What Is The Origin Of (24)….?



As right as

There are a number of variants of this phrase – as right as rain or as right as ninepence being the most common – and it is used to suggest that something is neat, tidy or well-ordered.

The first variant of the “right as” formulation can be traced back to the early 15th century where the phrase, right as an adamant, was used in the Romance of the Rose. An adamant was a hard stone such as a diamond or a lodestone and so the expression conveyed the sense of certainty and straightness.

Variations of this formula began to appear in the 16th and 17th centuries with as right as a line which was quoted as a proverb in 1546, as right as a gun which is found in John Fletcher’s play, the Prophetess, of 1622, and as right as my leg which is found in Sir Thomas Urquhart’s translation of Rabelais’ novel, Gargantua and Pantagruel of 1664.

In the nineteenth century Charles Dickens records another variant in his first major novel, Pickwick Papers, published in 1837, when Bob Sawyer is given the line,”I hope you are well, sir.” “Right as a trivet, sir,” A trivet was a stand for a pot or a kettle which was placed over an open fire to lift the utensil above the flames and to allow the contents to heat.

The phrase “as right as ninepence” first makes its appearance in a slight variation, as neat as ninepence, in James Howell’s English Proverbs of 1659 when he records the proverb, “As fine as fippence, as neat as nine pence.” There was a ninepence coin in circulation in the 16th and 17th centuries and its use here in conjunction with a fivepenny piece suggests that it was coinage that the phrase referred to rather than the alternative – that it was a corruption of the word, ninepins, a form of skittles in which the pins were set out in a neat square.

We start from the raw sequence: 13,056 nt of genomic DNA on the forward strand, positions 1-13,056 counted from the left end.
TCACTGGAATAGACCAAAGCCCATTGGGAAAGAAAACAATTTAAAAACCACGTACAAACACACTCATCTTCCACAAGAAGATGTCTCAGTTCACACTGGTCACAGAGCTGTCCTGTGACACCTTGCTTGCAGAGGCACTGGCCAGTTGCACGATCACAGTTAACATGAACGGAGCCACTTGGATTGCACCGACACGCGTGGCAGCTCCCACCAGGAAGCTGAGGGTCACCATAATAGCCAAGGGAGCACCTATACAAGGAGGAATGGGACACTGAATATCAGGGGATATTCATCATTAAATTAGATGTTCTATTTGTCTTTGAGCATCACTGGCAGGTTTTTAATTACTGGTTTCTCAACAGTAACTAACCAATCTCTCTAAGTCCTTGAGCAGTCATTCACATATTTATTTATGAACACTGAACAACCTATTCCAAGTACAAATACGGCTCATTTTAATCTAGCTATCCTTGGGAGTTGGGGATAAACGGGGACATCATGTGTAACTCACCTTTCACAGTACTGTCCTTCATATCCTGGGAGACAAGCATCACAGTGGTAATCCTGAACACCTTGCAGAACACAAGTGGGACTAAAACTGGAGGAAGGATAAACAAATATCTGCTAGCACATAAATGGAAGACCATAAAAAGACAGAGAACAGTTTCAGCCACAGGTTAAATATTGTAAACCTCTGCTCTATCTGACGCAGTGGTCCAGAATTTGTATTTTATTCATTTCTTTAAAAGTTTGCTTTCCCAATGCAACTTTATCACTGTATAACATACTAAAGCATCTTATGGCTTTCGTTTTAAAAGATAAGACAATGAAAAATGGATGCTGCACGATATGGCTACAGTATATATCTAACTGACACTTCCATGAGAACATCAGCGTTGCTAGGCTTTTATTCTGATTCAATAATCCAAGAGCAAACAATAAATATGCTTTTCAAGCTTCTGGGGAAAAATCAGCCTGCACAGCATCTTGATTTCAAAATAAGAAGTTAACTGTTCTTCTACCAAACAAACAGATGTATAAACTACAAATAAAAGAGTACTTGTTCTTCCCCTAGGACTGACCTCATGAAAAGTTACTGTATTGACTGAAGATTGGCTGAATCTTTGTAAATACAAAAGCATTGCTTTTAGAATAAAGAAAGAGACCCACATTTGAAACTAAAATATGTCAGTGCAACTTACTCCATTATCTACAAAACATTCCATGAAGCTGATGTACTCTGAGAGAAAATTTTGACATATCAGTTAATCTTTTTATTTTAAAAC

As right as rain which is the phrase we would most commonly encounter these days is a rather late entrant to the list of variants. It first appears in printed form in Max Beerbohm’s book, Yet Again, which was published in 1909. He writes, “He looked, as himself would undoubtedly have said, ‘fit as a fiddle'”; or “right as rain“. It is not quite clear why rain is used to convey the sense of security or comfort – perhaps it is just a question of being a pleasant form of alliteration or acknowledgement of the importance of rain to successful farming. Whatever the reason as right as rain became the etymological equivalent of the grey squirrel thereafter and usurped all other variants.

So now we know.



2 thoughts on “What Is The Origin Of (24)….?”

  1. I love to learn about words, phrases, linguistics…so I found this particularly interesting. Thanks so much! I think I may just about be hooked (on your blog) 🙂

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